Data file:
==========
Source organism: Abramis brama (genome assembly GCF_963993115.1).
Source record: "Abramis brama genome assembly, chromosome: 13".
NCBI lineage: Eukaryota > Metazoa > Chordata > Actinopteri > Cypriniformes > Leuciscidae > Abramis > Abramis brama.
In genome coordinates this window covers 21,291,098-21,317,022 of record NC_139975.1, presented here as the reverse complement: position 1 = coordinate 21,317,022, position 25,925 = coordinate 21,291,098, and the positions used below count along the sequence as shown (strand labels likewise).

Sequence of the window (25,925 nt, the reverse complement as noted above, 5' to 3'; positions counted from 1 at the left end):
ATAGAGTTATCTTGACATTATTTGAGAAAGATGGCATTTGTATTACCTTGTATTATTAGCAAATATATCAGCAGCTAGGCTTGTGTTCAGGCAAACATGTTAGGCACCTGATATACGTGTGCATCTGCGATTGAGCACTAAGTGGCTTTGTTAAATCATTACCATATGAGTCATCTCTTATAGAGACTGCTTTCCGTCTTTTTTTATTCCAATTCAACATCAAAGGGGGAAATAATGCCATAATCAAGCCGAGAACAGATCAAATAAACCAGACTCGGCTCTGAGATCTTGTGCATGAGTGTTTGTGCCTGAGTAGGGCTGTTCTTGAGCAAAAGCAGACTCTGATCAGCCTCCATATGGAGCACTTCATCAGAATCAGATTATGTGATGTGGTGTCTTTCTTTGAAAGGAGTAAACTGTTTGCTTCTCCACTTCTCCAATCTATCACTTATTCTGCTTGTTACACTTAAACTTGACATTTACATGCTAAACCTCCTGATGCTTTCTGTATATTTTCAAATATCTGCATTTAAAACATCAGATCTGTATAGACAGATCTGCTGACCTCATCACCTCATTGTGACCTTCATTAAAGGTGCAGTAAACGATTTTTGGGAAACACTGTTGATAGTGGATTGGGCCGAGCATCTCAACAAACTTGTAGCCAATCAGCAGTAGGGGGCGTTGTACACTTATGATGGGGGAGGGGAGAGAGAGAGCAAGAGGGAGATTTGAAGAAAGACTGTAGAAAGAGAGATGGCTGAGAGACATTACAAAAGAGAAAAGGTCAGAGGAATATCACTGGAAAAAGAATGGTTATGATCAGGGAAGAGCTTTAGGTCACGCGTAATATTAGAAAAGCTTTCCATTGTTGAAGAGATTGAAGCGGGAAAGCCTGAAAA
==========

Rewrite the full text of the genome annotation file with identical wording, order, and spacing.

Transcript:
Source organism: Abramis brama (genome assembly GCF_963993115.1).
Source record: "Abramis brama genome assembly, chromosome: 13".
NCBI lineage: Eukaryota > Metazoa > Chordata > Actinopteri > Cypriniformes > Leuciscidae > Abramis > Abramis brama.
In genome coordinates this window covers 21,291,098-21,317,022 of record NC_139975.1, presented here as the reverse complement: position 1 = coordinate 21,317,022, position 25,925 = coordinate 21,291,098, and the positions used below count along the sequence as shown (strand labels likewise).

Sequence of the window (25,925 nt, the reverse complement as noted above, 5' to 3'; positions counted from 1 at the left end):
ATAGAGTTATCTTGACATTATTTGAGAAAGATGGCATTTGTATTACCTTGTATTATTAGCAAATATATCAGCAGCTAGGCTTGTGTTCAGGCAAACATGTTAGGCACCTGATATACGTGTGCATCTGCGATTGAGCACTAAGTGGCTTTGTTAAATCATTACCATATGAGTCATCTCTTATAGAGACTGCTTTCCGTCTTTTTTTATTCCAATTCAACATCAAAGGGGGAAATAATGCCATAATCAAGCCGAGAACAGATCAAATAAACCAGACTCGGCTCTGAGATCTTGTGCATGAGTGTTTGTGCCTGAGTAGGGCTGTTCTTGAGCAAAAGCAGACTCTGATCAGCCTCCATATGGAGCACTTCATCAGAATCAGATTATGTGATGTGGTGTCTTTCTTTGAAAGGAGTAAACTGTTTGCTTCTCCACTTCTCCAATCTATCACTTATTCTGCTTGTTACACTTAAACTTGACATTTACATGCTAAACCTCCTGATGCTTTCTGTATATTTTCAAATATCTGCATTTAAAACATCAGATCTGTATAGACAGATCTGCTGACCTCATCACCTCATTGTGACCTTCATTAAAGGTGCAGTAAACGATTTTTGGGAAACACTGTTGATAGTGGATTGGGCCGAGCATCTCAACAAACTTGTAGCCAATCAGCAGTAGGGGGCGTTGTACACTTATGATGGGGGAGGGGAGAGAGAGAGCAAGAGGGAGATTTGAAGAAAGACTGTAGAAAGAGAGATGGCTGAGAGACATTACAAAAGAGAAAAGGTCAGAGGAATATCACTGGAAAAAGAATGGTTATGATCAGGGAAGAGCTTTAGGTCACGCGTAATATTAGAAAAGCTTTCCATTGTTGAAGAGATTGAAGCGGGAAAGCCTGAAAA